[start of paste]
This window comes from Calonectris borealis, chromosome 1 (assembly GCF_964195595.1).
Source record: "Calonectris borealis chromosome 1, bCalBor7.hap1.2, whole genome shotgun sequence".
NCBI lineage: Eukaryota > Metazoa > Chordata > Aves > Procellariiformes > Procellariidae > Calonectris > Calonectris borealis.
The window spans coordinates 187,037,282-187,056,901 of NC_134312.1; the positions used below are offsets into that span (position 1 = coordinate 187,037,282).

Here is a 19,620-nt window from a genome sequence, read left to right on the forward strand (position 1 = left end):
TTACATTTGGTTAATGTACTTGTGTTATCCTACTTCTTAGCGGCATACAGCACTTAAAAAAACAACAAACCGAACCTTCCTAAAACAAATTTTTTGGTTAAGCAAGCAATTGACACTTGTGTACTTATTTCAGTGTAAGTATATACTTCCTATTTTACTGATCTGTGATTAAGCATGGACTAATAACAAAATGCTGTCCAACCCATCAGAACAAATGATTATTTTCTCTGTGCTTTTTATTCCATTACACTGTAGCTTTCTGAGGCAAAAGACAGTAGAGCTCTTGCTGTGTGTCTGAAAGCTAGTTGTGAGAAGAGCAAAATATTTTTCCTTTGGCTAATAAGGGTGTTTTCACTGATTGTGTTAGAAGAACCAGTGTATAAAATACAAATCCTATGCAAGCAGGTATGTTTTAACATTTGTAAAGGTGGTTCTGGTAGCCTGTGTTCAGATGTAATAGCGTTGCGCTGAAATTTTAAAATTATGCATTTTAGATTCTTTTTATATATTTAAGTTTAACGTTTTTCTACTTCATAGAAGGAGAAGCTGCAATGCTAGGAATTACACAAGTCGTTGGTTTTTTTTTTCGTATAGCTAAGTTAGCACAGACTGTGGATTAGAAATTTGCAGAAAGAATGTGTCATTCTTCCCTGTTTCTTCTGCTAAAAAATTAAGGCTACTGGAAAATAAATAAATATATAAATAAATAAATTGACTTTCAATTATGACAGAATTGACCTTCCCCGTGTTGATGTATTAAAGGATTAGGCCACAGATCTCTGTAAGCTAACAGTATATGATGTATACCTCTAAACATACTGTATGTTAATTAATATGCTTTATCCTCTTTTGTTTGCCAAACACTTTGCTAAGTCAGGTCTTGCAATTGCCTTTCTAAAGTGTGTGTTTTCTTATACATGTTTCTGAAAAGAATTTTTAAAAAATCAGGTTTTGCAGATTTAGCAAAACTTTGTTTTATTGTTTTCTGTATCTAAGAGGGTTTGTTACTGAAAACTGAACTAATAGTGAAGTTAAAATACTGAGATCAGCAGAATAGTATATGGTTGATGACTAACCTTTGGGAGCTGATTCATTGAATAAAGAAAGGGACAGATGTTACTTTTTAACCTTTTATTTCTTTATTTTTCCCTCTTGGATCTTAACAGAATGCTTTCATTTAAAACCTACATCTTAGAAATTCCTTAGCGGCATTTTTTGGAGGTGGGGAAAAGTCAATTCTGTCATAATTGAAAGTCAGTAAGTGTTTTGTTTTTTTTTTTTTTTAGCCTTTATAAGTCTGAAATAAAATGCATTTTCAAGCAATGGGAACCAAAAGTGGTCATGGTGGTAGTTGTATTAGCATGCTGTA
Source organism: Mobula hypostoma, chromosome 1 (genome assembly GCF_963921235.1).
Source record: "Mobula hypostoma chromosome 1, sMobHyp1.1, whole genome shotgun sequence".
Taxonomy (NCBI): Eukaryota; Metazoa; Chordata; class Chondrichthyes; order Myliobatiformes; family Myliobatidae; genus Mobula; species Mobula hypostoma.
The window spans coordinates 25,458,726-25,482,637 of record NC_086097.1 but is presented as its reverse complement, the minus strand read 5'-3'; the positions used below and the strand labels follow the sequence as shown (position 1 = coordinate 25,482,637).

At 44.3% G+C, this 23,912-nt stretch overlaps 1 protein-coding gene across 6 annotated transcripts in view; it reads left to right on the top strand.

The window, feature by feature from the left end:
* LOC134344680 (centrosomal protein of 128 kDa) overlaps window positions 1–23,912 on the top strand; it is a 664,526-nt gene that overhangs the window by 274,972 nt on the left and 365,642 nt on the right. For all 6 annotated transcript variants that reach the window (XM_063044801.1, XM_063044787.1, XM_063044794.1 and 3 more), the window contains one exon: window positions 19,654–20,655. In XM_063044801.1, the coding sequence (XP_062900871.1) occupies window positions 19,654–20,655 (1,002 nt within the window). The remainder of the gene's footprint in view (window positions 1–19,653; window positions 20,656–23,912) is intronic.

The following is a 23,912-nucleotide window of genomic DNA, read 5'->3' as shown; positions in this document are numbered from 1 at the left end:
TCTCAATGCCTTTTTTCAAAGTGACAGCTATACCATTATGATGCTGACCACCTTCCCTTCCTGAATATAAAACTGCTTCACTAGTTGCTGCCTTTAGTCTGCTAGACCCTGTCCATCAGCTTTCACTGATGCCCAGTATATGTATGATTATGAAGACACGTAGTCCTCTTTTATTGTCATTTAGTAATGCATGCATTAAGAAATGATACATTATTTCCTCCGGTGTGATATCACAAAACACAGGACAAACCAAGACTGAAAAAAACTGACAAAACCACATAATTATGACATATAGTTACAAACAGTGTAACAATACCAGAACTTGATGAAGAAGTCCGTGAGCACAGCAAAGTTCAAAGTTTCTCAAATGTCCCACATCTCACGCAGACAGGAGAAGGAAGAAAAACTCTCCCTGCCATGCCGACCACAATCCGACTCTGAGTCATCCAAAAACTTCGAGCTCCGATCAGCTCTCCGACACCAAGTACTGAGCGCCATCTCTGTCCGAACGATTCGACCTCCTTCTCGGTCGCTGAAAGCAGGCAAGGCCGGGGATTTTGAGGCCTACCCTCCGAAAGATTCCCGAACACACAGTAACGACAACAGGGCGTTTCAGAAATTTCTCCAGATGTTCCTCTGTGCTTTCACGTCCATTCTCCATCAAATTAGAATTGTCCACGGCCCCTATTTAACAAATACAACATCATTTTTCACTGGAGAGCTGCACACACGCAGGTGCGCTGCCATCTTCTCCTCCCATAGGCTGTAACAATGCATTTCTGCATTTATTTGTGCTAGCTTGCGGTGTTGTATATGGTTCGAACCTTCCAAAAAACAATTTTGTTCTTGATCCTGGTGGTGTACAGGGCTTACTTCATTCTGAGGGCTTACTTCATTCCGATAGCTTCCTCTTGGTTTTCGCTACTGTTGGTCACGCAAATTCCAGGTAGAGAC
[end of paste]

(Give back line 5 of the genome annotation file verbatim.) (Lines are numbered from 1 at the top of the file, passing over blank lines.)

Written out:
Here is a 19,620-nt window from a genome sequence, read left to right on the forward strand (position 1 = left end):